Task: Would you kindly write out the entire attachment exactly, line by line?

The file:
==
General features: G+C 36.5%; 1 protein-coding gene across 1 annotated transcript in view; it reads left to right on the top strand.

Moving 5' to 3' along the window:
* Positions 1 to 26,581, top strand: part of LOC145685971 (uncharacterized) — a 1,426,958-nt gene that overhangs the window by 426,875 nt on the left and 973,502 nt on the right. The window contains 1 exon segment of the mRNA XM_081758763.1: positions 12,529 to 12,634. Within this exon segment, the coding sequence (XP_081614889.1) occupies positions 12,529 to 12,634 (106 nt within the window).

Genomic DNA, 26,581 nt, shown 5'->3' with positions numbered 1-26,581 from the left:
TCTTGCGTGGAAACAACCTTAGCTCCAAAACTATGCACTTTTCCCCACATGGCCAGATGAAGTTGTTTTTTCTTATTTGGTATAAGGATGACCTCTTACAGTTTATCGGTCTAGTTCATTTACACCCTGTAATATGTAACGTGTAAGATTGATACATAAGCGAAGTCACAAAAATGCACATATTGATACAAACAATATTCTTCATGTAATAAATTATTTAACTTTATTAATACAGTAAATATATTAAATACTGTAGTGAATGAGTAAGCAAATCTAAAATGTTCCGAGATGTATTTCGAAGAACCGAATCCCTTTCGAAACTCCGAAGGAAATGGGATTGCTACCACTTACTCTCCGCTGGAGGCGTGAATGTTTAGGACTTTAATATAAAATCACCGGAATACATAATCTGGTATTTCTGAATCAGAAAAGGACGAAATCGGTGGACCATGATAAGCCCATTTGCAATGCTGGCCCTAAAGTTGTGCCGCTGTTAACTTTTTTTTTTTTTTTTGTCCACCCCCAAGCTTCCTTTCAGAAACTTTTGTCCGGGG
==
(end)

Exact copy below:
General features: G+C 36.5%; 1 protein-coding gene across 1 annotated transcript in view; it reads left to right on the top strand.

Moving 5' to 3' along the window:
* Positions 1 to 26,581, top strand: part of LOC145685971 (uncharacterized) — a 1,426,958-nt gene that overhangs the window by 426,875 nt on the left and 973,502 nt on the right. The window contains 1 exon segment of the mRNA XM_081758763.1: positions 12,529 to 12,634. Within this exon segment, the coding sequence (XP_081614889.1) occupies positions 12,529 to 12,634 (106 nt within the window).

Genomic DNA, 26,581 nt, shown 5'->3' with positions numbered 1-26,581 from the left:
TCTTGCGTGGAAACAACCTTAGCTCCAAAACTATGCACTTTTCCCCACATGGCCAGATGAAGTTGTTTTTTCTTATTTGGTATAAGGATGACCTCTTACAGTTTATCGGTCTAGTTCATTTACACCCTGTAATATGTAACGTGTAAGATTGATACATAAGCGAAGTCACAAAAATGCACATATTGATACAAACAATATTCTTCATGTAATAAATTATTTAACTTTATTAATACAGTAAATATATTAAATACTGTAGTGAATGAGTAAGCAAATCTAAAATGTTCCGAGATGTATTTCGAAGAACCGAATCCCTTTCGAAACTCCGAAGGAAATGGGATTGCTACCACTTACTCTCCGCTGGAGGCGTGAATGTTTAGGACTTTAATATAAAATCACCGGAATACATAATCTGGTATTTCTGAATCAGAAAAGGACGAAATCGGTGGACCATGATAAGCCCATTTGCAATGCTGGCCCTAAAGTTGTGCCGCTGTTAACTTTTTTTTTTTTTTTTGTCCACCCCCAAGCTTCCTTTCAGAAACTTTTGTCCGGGG